Guest Post – gpcox – Hooray for Hollywood…

gpcox has done a fantastic job of research for this Guest Post. I learned quite a bit about their participation and personal sacrifice. I think you’ll enjoy it.

Hollywood was aware of the threat of war long before Pearl Harbor.  The show biz paper “Variety” called the films

Abbott and Costello

Abbott and Costello

‘preparedness pix’ and by the end of 1940, there were 36 titles concerning the subject: “I Married a Nazi,” “Sergeant York” and “British Intelligence” were among them.  Non-Japanese oriental actors or Caucasians were hired to play the roles of Japanese villains, such as Peter Lorre as ‘Mr. Moto.’  War movies came out in the theatres as though popping off an assembly line.  Greer Garson seemed to save the entire British Army from Dunkirk in “Mrs. Minivier.”  Abbott and Costello continued their comedy routines in such films as “Keep’em Flying” and “Buck Privates.”  The home front craved to be entertained and listened to the comedy skits performed on radio, where the message was often ‘loose lips sink ships’.

The OWI had objections as to the content of some films, such as the youthful character ‘Andy Hardy’ that seemed oblivious that a war was being fought at all and the famous “Casablanca” that provided no message of purpose or example of U.S. patriotism.  Archibald MacLeish said that the theaters were “escapist and delusive.”  The OWI had no problem with radio programs such as “Amos & Andy” and “Fibber McGee and Molly,” both of which not only entertained the public, but got the war time messages out – loud and clear.  Singers were popping up not just in the radio shows.  Now the sweep of juke boxes was found in diners, taverns, barber shops and even gas stations.

 Shirley Temple serving the G.I.s

Shirley Temple serving the G.I.s

But, the actors and behind-the-scenes crews did far more for the war effort than the movies and radio shows.  The charismatic Clark Gable headed the Actor’s Committee for Stage, Screen & Radio and immediately began organizing tour groups to provide benefit performances for the Red Cross, Navy Relief Fund and many more.  Carole Lombard, actress and Gable’s wife, was killed during one of these tours and Dorothy Lamour (of the “Road to…” movies fame) finished her schedule of 10,000 miles to different defense plants and shipyards.  After recovering from a horrific bout of depression, Gable joined the Air Force.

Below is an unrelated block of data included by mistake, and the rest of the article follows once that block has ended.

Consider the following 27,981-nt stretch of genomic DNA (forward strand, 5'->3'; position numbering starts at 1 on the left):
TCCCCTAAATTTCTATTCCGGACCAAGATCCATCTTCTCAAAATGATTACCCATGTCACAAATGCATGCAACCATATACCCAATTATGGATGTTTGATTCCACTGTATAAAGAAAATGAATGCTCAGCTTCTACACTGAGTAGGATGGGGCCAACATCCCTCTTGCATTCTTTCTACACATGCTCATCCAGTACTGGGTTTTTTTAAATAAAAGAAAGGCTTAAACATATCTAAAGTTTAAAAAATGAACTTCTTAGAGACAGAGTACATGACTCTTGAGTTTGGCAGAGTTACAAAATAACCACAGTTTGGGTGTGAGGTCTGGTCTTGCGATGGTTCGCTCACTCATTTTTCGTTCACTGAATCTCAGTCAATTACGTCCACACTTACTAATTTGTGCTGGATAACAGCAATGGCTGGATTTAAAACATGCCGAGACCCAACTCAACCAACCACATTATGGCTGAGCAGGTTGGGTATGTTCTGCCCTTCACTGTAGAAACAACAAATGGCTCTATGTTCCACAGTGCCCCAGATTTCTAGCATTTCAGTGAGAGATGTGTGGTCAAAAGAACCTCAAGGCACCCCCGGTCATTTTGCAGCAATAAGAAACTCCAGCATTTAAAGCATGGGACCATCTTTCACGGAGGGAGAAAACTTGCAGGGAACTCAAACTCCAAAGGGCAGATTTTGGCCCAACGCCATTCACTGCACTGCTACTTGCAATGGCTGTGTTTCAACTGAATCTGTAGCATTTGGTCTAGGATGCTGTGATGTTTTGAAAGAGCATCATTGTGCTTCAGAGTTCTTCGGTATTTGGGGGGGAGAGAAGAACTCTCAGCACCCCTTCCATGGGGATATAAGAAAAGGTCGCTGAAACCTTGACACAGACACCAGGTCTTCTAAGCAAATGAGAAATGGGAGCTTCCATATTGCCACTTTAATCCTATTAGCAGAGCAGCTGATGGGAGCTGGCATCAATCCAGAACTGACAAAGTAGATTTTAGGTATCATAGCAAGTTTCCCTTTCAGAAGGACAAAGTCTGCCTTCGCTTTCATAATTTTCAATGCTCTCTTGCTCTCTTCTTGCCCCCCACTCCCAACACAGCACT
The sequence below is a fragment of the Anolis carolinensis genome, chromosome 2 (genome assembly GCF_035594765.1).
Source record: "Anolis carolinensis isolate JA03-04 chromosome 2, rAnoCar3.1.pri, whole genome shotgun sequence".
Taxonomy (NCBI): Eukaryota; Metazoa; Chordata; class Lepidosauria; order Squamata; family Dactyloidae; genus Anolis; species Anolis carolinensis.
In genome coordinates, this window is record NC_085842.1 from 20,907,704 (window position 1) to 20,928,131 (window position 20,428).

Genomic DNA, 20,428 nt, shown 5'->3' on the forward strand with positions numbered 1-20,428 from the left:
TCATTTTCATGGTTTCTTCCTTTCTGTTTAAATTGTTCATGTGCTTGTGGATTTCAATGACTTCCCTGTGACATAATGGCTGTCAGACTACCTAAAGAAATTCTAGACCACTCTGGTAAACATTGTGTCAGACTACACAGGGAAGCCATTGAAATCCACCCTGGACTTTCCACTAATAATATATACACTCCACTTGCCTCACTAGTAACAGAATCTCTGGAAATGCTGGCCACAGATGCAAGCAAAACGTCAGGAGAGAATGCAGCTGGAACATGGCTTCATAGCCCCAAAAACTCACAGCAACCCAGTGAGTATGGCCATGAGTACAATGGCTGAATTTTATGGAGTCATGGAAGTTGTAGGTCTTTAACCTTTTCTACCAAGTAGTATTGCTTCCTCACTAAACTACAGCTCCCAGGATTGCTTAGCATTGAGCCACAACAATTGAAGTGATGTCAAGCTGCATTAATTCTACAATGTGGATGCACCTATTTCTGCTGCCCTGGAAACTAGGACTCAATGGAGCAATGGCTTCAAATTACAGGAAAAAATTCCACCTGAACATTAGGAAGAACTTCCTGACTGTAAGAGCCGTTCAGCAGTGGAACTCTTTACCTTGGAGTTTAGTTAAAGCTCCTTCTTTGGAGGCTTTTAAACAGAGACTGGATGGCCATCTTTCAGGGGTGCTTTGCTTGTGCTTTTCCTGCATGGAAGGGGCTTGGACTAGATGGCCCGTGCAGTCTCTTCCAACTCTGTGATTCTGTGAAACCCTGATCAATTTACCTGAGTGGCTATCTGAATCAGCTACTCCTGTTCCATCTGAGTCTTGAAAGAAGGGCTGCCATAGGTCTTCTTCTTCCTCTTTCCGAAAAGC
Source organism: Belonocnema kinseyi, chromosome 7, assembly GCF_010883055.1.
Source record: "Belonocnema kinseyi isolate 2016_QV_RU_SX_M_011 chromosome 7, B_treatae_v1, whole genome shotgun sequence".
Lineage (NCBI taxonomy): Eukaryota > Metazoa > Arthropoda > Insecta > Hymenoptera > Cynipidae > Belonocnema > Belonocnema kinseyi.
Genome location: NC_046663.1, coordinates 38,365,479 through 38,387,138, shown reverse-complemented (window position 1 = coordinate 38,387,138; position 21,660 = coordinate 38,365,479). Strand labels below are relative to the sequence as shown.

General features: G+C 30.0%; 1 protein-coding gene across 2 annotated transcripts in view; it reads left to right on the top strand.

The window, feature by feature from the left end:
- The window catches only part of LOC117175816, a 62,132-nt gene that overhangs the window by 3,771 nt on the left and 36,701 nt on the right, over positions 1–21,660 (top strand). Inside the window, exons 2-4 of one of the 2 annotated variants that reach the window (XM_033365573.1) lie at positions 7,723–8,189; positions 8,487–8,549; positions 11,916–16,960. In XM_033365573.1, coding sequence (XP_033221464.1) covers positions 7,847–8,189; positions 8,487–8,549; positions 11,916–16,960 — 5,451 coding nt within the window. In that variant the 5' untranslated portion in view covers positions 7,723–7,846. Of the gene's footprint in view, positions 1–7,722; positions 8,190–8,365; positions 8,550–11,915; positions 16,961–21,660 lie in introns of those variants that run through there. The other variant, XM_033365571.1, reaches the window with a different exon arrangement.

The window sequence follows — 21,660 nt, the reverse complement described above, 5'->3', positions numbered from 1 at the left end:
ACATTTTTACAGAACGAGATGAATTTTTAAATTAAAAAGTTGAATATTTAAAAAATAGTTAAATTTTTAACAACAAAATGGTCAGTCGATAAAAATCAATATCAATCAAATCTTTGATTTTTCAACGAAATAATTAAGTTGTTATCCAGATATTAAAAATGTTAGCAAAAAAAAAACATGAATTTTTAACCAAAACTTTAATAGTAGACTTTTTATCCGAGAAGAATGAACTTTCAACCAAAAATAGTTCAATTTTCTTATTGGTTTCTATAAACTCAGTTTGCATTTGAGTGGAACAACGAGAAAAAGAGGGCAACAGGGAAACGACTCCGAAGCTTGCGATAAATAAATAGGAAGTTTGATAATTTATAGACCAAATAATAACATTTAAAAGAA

The Hollywood Canteen was started by John Garfield and he made Bette Davis the President of the organization.

Hollywood Canteen

Hollywood Canteen

Hollywood Canteen

Hollywood Canteen

The actress converted a livery stable into the social center of Hollywood with the aid of studio workmen.  Hedy Lamarr, when asked to help out in the kitchen, replied that she couldn’t cook.  Davis put her to work washing dishes and Lamarr ended up meeting her future husband at the canteen.  Wikipedia lists 300 celebrities that contributed to the canteen’s success.

A movie was made in 1944 simply called, “Hollywood Canteen,” and was filled with a cast that played themselves.  To name only a few that appeared: Andrew Sisters, Jack Benny, Eddie Cantor, Sydney Greenstreet, Alan Hale, and Peter Lorre.

Glen Miller

Glen Miller

With all that Hollywood was doing for the war effort, General Lewis Hersey provided draft deferments, but many enlisted anyway.  Jimmy Stewart gained ten pounds so that he would pass the physical.  I have greatly shortened the list from to give everyone an idea of their service.

Don Adams  (“Get Smart”) – USMC Guadalcanal

James Arness (“Gunsmoke”) –  U.S. Army – wounded at Anzio, Bronze Star & Purple Heart

James Arness

James Arness

Ernest Borgnine  (“McHale’s Navy”) – U.S. Navy, 12 years, joined before WWII

Mel Brooks  (Director, Producer, Actor) – U.S. Army, Battle of the Bulge

Julia Child  (Chef) – OSS service in Ceylon and China

Charles Durning (TV, movies & stage) – U.S. Army, Omaha Beach D-Day, 3 Purple Hearts & Silver Star

Glen Ford (movie star) – U.S. Navy Captain, remained in reserves after the war, retired after Vietnam